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Sister's helper

My sister's doctor says he can't perscribe Actiq for her any longer because she doesn't have "active" cancer.  She gets severe attackes in her throat (especially when she tries to eat) because of radiation treatment.  Is there any truth to what her doctor says?
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317787 tn?1473358451
Hi I am really sorry for your sisters pain.  Yes, the doctor is correct.  Many many doctors prescribed actiq when they knew it was only meant for cancer patients.  When it first came out Medicare paid for it, then around 2007 Medicare decided it would no longer pay unless the person had cancer, many insurance companies followed suit
Now unless the doctor is a pain doctor they are not allowed to prescribe such high dose pain meds
Can your sister ask for a fentanyl patch?  It is the same thing only in a patch form so she would not have to swallow a pill
There is also liquid morphine that is very concentrated and I believe you take drops of it.  Not really sure of all options, just wanted to try to help
Best of luck to you and your sister
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1331804 tn?1336867358
I agree with Dee on this unfortunately.  There are strict lockdown controls on the fast acting fentanyl medications like Actiq.  I agree that you should have your sister talk to her doctor about the Fentanyl patches.  I am on the 50 mcg/hr patch and it works really well.  I do have breakthrough pain so I have to take oxycodone IR for those times.  Your sister might need a stronger short acting pain medication to compliment the fentanyl patch such as liquid morphine (what Dee mentioned) or liquid oxycodone.  There is also short acting dilaudid (hydromorphone) or opana (oxymorphone) - oxymorphone is stronger than hydromorphone.  The fentanyl patch strengths go up to 100 mcg/hr and the prescription leaflet shows dosing up to 300 mcg/hr so there is a lot of wiggle room with the fentanyl patches to hopefully give her some relief.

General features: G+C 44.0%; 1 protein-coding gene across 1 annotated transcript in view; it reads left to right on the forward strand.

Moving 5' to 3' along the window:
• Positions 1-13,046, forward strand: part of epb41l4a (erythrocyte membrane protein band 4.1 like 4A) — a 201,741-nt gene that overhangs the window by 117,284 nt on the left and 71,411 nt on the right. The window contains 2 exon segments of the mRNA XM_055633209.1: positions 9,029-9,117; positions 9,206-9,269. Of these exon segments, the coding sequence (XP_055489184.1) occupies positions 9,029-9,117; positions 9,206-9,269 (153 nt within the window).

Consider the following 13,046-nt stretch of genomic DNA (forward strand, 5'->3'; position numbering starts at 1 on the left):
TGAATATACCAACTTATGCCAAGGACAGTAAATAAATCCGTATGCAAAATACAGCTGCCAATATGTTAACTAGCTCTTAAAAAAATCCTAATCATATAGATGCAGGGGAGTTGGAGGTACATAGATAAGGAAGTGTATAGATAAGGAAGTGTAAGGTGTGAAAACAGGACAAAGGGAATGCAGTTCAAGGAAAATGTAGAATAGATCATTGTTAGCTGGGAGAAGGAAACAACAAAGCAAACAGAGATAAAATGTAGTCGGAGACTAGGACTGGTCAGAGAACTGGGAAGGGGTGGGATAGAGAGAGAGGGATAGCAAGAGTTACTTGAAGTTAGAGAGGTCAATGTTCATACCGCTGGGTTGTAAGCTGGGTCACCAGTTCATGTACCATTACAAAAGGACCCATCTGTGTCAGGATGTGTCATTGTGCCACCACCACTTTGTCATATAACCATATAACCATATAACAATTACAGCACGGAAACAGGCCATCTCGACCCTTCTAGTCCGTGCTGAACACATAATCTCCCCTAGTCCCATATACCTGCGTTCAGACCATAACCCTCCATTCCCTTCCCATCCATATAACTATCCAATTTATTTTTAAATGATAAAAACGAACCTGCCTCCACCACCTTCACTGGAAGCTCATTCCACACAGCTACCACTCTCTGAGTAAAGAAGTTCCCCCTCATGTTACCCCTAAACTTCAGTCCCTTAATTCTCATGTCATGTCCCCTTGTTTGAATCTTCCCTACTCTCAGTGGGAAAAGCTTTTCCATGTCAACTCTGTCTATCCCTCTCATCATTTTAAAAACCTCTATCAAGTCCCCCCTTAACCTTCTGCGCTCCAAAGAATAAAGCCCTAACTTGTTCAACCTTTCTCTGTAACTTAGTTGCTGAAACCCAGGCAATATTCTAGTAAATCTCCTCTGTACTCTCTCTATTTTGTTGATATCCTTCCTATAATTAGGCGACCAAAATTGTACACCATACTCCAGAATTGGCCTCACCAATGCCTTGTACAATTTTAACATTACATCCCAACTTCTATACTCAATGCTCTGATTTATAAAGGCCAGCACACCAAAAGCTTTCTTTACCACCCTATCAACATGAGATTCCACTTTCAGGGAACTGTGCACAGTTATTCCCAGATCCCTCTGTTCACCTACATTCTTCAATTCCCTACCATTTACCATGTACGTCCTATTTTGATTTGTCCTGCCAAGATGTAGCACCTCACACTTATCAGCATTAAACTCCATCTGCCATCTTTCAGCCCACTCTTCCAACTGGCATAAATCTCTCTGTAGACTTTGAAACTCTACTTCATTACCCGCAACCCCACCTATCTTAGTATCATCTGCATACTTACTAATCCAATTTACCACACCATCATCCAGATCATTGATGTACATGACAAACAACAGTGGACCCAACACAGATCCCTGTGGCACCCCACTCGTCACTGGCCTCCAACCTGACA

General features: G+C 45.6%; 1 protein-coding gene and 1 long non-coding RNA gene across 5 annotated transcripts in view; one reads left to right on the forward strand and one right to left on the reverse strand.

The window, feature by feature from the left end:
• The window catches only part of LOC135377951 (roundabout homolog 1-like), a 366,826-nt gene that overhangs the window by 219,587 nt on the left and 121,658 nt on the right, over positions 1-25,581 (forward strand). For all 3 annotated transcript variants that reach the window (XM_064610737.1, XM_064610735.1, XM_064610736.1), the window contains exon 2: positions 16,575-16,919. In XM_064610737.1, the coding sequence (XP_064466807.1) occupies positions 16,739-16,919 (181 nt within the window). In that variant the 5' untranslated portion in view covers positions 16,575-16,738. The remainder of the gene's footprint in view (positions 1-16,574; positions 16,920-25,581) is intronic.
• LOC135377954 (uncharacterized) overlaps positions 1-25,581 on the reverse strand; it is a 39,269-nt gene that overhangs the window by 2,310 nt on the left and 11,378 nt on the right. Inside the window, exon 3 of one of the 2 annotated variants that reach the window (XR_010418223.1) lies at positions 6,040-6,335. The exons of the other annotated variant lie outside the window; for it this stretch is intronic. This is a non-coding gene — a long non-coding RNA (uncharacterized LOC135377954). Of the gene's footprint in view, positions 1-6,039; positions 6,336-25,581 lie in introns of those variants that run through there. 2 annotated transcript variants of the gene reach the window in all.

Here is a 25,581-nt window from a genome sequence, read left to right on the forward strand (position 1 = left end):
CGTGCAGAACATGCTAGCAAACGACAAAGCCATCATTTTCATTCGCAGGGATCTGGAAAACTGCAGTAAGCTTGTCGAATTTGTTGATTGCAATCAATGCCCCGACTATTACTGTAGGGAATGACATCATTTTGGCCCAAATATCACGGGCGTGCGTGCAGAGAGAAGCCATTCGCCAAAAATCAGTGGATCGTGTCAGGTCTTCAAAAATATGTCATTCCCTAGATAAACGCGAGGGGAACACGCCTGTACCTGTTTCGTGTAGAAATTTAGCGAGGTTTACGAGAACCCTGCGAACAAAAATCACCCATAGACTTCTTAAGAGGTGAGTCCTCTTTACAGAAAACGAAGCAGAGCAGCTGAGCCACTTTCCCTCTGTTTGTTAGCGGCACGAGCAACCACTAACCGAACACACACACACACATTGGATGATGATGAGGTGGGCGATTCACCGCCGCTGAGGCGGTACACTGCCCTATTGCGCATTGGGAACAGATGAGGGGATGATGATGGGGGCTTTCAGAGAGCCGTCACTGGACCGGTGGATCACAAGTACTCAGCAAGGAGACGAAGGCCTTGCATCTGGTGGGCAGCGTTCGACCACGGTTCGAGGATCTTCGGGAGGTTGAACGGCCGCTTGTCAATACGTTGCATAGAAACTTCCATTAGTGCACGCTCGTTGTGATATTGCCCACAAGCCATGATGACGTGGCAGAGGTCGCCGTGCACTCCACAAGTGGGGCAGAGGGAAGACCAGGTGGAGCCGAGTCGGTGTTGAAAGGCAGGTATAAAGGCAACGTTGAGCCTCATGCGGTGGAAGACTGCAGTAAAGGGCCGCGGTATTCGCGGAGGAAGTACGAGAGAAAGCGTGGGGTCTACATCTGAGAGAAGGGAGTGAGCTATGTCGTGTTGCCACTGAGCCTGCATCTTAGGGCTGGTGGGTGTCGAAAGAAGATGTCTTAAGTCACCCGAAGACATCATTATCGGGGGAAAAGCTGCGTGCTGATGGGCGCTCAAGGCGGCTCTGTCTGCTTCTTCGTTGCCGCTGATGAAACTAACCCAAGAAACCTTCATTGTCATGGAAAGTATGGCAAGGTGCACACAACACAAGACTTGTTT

That is fabulous that her cancer is in remission!!!  Often even when this occurs, extreme pain can still be left behind from the treatments - especially radiation therapy.

The FDA and DEA are very hesitant to open up the prescriptions for Actiq for chronic non-cancer pain due to the potential increase of diversion onto the black market.  I have read that it is a very fast acting medication that works really well.  I am sorry that she no longer qualifies for it but it is blessing that she is no longer fighting for her life.  It may take some trial and error to find out which medication combo works best for her so if the first set of medications don't work, don't get discouraged, just go back into the doctor and ask to try something different or a higher dose.  

Take care and keep us posted if you can.

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st. louis, MO
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